If you’re being accused of driving under the influence, then how you plead to charges, what you do and don’t do, is important. And it merits a closer look.
Do Not Plead Guilty
You should prepare a defense. You should hire an experienced lawyer. Why not simply plead guilty to the charges? You are accepting the maximum penalties; the cliché “throwing yourself to the wolves” comes to mind. You can almost always find some flaws in the prosecution’s case. A successful defense can, at a minimum, lessen the penalties you face.
Do Hire a Lawyer
A DUI lawyer is essential. By “DUI” we are focusing on a specialist, someone who only helps defend those charged with drinking or abusing drugs and driving. You may have the opportunity to hire a less experienced lawyer for cheaper or one who does not specialize, but you should always consult with someone who is an expert and charges a professional fee. While you do not need the highest priced lawyer, you do need an effective one.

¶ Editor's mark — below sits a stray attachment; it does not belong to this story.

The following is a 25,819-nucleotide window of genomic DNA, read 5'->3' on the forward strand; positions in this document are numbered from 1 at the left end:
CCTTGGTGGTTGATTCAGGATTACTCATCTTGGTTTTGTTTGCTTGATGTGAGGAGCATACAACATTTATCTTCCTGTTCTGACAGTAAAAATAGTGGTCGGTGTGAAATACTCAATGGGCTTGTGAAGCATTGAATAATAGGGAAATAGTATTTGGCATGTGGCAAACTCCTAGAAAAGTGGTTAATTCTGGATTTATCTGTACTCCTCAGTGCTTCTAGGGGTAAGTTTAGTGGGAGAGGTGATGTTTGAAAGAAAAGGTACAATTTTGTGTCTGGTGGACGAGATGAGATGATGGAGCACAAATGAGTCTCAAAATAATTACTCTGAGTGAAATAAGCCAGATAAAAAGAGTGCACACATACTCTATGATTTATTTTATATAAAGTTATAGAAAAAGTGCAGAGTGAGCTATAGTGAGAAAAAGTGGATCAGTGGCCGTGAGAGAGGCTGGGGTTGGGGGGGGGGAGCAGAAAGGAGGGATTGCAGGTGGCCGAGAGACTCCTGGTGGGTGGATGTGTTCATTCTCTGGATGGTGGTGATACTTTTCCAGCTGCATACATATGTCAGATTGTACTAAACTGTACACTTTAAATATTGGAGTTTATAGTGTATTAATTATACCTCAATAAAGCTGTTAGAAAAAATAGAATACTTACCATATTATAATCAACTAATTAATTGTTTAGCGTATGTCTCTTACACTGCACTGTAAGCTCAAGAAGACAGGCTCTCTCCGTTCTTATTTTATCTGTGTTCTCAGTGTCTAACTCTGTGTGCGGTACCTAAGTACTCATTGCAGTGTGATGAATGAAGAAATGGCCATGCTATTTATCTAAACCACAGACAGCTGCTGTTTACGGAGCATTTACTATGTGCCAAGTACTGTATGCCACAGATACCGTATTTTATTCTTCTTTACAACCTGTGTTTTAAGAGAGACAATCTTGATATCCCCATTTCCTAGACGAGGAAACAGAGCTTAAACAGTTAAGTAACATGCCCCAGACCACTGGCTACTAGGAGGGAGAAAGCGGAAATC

Don’t Admit to Drinking
While it may be too late if you’re already charged, if you are curious what happens when you’re asked if you’ve been drinking, here’s a tip: do not admit anything. Most lawyers agree – you should only give over necessary info to the arresting officer, such as you license and registration. You should also take the breathalyzer, though the other field tests – where you count backwards or stand on one leg – are optional. If you get the classic, “have you been drinking,” tell them you will take your right to remain silent. If it’s obvious at the trial that you were drinking and driving, even then you can question the charges and the blood alcohol content (BAC) tests.
Do Protect Your Rights
You have rights when you’re pleading to charges of DUI. Therefore protect them by hiring a lawyer, by challenging what happened, by pleading not guilty and fighting for lesser charges.
Don’t Accept Charges
Never accept the charges made against you. Instead, you and your lawyer should argue the case. You simply do not know what will happen on a given day in the court room. Some new evidence may pop up. The arresting officer may have abused your rights. The breathalyzer may have been used incorrectly. Or perhaps you simply took some medicine and did not know it affected your driving.
Sometimes the prosecution will offer to make a deal with you. It’s rare in DUI cases, as usually the defendant pleads guilty or simply has too much evidence to make this possible. But you may have a chance to plead guilty to lesser charges; it does happen.